“We chose to test the hypothesis that light sources that produce smaller pupil sizes ensure better achromatic visual task performance, but to do our tests under realistic conditions that had not been explored previously,” says Dr. Akashi. The realistic conditions included typical office light levels and normal contrast, black-on-white printed materials. The materials presented included a wide range of print sizes to vary the difficulty level of the tasks. The researchers also wanted to know whether people noticed and liked the enhanced clarity predicted to occur with smaller pupil sizes.
Researchers assess pupil sizes and their effect
To test the hypothesis, the team studied the speed and accuracy with which participants from two age groups examined charts of Landolt rings, a broken circle commonly used as a test object to evaluate visual acuity. The researchers tested subjects under four lighting conditions using T8 fluorescent lamps at two illuminances (500 lux and 344 lux) and two correlated color temperatures (3000 K CCT and 6500 K CCT). Each combination of illuminance and CCT produced a different pupil size. Subjects’ pupils were recorded on video and measured for each condition.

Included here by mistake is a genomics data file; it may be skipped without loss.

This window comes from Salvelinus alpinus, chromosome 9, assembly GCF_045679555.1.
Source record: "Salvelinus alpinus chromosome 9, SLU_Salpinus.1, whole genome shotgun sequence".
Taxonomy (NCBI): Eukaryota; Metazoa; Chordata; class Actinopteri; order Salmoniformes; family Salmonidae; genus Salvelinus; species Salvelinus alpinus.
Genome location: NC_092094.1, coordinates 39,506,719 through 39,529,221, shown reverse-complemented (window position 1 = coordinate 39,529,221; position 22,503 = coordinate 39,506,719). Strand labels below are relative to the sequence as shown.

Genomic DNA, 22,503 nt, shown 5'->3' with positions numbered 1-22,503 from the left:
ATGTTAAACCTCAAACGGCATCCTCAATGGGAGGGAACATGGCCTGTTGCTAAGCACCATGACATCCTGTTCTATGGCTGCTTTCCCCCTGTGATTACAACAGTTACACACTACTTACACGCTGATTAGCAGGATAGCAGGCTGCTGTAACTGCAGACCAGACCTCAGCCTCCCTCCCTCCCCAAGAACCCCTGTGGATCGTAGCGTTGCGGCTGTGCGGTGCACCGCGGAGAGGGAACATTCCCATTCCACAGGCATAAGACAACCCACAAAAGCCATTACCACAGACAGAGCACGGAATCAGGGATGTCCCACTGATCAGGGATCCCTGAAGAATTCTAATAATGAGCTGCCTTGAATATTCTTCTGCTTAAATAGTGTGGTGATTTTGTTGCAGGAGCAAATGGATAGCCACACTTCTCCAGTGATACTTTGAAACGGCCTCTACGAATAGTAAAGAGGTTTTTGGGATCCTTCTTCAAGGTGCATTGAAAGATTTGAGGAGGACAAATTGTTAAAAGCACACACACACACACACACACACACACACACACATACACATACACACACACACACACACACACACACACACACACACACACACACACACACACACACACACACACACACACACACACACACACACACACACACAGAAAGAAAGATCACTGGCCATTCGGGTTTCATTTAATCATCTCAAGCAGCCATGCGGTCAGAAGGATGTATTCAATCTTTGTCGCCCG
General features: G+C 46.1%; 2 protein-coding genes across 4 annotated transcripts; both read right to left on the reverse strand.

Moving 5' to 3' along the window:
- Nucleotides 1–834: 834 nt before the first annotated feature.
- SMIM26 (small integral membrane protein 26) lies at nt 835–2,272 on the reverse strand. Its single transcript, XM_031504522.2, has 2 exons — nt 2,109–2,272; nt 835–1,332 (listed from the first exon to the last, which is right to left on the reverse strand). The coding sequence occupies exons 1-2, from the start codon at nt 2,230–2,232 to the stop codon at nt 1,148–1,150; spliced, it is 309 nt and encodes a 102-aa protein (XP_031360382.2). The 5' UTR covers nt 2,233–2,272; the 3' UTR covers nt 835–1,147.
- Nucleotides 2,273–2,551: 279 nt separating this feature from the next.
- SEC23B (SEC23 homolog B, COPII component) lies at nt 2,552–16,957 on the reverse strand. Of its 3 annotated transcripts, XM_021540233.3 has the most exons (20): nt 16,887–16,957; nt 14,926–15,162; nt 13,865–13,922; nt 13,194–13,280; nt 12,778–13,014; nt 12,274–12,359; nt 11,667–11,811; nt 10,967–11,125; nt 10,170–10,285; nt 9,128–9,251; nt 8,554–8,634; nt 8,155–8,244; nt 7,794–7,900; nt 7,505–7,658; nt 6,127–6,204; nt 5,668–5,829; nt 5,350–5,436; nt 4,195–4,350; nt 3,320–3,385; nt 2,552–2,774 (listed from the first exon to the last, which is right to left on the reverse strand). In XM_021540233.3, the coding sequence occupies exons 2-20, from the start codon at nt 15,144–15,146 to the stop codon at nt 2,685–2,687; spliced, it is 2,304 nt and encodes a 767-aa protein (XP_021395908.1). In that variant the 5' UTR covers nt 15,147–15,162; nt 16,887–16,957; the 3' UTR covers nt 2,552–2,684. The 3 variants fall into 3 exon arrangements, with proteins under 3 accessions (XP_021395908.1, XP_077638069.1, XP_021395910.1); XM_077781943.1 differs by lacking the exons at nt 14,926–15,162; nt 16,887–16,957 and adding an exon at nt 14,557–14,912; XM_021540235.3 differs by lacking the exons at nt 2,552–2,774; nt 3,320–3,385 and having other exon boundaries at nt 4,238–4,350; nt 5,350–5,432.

The findings showed the researchers’ hypothesis to be false. “For normal office tasks, we found the change in pupil size produced by a change in the spectral power distribution did not affect the level of task performance,” says Boyce. Overall, the lamp type had little effect on the work speed and accuracy of both young and old participants. The researchers noted that even with the most difficult visual task using a very small Landolt ring—conditions where light can enhance or hinder performance—a smaller pupil size did not help subjects under the tested conditions. “Instead, the factors determining task performance were the size of the gap in the broken ring and, to a smaller extent, the illuminance level,” says Dr. Bullough.
Participant surveys show minimal and unexpected results